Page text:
I’m finalizing a paper presentation for the ABCP meeting, in which I explore poor polling forecast in local elections in Brazil. I drew upon Jackman (2005)’s paper “Pooling the Polls” to explore a bit about “house effects” in the Brazilian context. However, during the analysis I found myself extending his original model to fit vote intention before and after an exogenous shock: aired political ads season. In Brazil, political parties have incentives for canvassing free of charge in the air media (radio and TV). The whole point is that this thing sometimes produces drastic changes to the vote distribution in a short period of time, so we can’t simply apply a Bayesian linear model because that would break up some of the linearity assumptions. In order to account for the advertising effect on the popular support, I had to adapt the model, where the transition component–the random walk–breaks at the last poll before the ads season began, and restarting with the first poll after it. The following chart says more about the problem. The black spots are the observed polls by the major pollsters and the gray area is the 95% intervals of what we usually don’t see: the daily fluctuations for vote intention.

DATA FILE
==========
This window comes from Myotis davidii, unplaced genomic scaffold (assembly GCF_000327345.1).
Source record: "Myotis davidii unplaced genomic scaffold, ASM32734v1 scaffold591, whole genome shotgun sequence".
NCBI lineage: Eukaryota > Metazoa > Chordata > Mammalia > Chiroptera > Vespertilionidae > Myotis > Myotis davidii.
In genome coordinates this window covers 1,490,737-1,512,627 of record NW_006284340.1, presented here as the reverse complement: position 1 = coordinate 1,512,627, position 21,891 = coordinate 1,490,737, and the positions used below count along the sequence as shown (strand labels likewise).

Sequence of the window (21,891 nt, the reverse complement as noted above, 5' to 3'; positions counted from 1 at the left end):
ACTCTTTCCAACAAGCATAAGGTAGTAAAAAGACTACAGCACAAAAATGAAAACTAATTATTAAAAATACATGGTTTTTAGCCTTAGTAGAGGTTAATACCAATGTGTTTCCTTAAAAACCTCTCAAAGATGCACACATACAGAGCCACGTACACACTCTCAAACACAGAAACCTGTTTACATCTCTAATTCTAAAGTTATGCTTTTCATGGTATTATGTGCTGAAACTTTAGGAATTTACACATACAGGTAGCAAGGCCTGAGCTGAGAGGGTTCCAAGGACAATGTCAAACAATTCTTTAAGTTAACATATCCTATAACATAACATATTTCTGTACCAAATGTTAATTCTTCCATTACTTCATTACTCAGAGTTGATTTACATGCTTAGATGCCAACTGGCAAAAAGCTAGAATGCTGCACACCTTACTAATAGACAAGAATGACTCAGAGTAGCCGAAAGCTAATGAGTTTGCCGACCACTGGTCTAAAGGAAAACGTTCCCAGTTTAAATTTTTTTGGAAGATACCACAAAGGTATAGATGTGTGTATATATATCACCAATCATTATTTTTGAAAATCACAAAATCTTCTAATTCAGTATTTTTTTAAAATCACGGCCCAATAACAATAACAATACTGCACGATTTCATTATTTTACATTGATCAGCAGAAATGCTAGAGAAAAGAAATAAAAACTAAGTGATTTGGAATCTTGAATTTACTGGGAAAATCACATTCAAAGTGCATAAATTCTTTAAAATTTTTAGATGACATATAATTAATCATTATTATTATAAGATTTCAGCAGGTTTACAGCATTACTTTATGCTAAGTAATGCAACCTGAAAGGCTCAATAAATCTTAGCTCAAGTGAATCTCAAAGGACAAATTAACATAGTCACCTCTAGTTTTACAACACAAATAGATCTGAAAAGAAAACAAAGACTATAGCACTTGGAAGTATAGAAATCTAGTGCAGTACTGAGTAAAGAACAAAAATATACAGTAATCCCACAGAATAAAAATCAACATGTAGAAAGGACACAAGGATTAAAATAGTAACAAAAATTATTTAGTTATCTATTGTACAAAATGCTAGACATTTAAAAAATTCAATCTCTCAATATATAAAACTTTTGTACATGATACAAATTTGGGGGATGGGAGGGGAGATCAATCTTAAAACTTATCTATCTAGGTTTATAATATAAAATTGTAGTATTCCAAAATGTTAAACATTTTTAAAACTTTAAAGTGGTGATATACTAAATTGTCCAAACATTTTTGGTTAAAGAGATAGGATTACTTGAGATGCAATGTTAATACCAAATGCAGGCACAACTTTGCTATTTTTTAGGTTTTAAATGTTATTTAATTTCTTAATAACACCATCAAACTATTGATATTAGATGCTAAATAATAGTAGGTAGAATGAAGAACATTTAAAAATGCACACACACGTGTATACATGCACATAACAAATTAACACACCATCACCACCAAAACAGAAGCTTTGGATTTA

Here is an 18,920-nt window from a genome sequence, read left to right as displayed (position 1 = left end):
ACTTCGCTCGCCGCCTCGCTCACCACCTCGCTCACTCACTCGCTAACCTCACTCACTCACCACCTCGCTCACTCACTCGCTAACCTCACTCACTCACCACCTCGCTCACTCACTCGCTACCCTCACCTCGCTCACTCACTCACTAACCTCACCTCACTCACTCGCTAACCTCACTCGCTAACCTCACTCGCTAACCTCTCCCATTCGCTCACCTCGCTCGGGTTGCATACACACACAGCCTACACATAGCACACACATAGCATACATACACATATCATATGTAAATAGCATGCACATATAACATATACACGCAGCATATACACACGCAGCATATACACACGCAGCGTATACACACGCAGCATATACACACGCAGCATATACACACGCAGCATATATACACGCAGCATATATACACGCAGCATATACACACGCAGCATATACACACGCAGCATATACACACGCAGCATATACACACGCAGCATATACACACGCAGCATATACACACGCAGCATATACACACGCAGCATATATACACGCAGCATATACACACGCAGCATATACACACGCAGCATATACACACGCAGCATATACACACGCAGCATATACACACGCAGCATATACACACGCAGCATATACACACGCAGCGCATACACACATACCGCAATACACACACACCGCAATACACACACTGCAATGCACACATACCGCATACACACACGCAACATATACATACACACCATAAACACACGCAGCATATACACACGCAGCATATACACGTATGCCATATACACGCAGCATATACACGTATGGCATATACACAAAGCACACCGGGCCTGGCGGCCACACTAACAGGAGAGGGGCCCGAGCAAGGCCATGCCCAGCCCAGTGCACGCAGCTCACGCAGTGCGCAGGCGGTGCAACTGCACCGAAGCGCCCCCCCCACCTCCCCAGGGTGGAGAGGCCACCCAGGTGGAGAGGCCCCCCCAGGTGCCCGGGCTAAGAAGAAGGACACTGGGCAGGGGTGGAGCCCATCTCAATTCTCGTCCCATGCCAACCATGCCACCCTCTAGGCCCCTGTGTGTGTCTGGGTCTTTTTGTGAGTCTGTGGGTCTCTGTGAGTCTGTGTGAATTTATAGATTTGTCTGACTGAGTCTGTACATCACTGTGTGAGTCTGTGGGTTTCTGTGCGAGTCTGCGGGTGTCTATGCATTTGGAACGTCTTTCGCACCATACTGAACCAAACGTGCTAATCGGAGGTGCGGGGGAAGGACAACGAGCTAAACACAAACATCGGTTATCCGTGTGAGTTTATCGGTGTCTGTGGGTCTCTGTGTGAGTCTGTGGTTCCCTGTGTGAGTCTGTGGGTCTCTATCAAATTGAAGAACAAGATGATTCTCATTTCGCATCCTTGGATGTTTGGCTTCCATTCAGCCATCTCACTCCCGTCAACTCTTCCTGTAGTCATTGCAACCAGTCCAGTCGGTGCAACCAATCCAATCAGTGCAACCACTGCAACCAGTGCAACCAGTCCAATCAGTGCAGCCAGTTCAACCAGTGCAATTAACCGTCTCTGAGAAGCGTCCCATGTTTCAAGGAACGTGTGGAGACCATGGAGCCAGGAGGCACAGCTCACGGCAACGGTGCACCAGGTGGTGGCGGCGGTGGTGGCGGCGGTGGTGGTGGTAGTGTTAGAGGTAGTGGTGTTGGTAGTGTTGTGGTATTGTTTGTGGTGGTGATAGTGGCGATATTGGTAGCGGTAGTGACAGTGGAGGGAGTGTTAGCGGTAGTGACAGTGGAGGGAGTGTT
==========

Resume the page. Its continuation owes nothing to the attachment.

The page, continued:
Over 58 weeks before the ads season began, the Workers’s Party candidate, Fernando Haddad, showed a weekly growth rate of 2.6%, but in the 5 weeks next to the beginning of the political advertising on radio and television, the same rate jumped to 9.46%. To put it simple, whiting a week of media exposition made his popular support increase in more than 5%; it is more than he could achieve in one year of “informal campaigning”.